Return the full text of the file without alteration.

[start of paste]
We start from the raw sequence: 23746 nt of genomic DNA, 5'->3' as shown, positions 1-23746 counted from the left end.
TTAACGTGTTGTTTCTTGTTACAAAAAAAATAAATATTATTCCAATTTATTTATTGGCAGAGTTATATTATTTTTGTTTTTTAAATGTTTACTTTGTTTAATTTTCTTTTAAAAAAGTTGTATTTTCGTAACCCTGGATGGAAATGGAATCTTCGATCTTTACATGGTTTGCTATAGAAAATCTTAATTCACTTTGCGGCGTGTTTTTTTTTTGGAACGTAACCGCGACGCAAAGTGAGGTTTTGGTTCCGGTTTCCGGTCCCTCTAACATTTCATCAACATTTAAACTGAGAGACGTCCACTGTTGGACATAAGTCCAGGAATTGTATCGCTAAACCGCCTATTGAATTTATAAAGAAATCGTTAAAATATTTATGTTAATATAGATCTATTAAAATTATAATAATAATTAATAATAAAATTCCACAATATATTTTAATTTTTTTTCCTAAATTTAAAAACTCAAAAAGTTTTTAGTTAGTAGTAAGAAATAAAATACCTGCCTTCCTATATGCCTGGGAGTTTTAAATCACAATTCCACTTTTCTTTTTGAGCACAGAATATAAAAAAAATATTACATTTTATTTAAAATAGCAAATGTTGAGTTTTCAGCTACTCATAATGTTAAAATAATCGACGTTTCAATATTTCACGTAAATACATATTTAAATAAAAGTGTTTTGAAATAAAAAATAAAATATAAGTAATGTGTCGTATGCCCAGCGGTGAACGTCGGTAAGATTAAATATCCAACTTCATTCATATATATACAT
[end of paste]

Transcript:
We start from the raw sequence: 23746 nt of genomic DNA, 5'->3' as shown, positions 1-23746 counted from the left end.
TTAACGTGTTGTTTCTTGTTACAAAAAAAATAAATATTATTCCAATTTATTTATTGGCAGAGTTATATTATTTTTGTTTTTTAAATGTTTACTTTGTTTAATTTTCTTTTAAAAAAGTTGTATTTTCGTAACCCTGGATGGAAATGGAATCTTCGATCTTTACATGGTTTGCTATAGAAAATCTTAATTCACTTTGCGGCGTGTTTTTTTTTTGGAACGTAACCGCGACGCAAAGTGAGGTTTTGGTTCCGGTTTCCGGTCCCTCTAACATTTCATCAACATTTAAACTGAGAGACGTCCACTGTTGGACATAAGTCCAGGAATTGTATCGCTAAACCGCCTATTGAATTTATAAAGAAATCGTTAAAATATTTATGTTAATATAGATCTATTAAAATTATAATAATAATTAATAATAAAATTCCACAATATATTTTAATTTTTTTTCCTAAATTTAAAAACTCAAAAAGTTTTTAGTTAGTAGTAAGAAATAAAATACCTGCCTTCCTATATGCCTGGGAGTTTTAAATCACAATTCCACTTTTCTTTTTGAGCACAGAATATAAAAAAAATATTACATTTTATTTAAAATAGCAAATGTTGAGTTTTCAGCTACTCATAATGTTAAAATAATCGACGTTTCAATATTTCACGTAAATACATATTTAAATAAAAGTGTTTTGAAATAAAAAATAAAATATAAGTAATGTGTCGTATGCCCAGCGGTGAACGTCGGTAAGATTAAATATCCAACTTCATTCATATATATACAT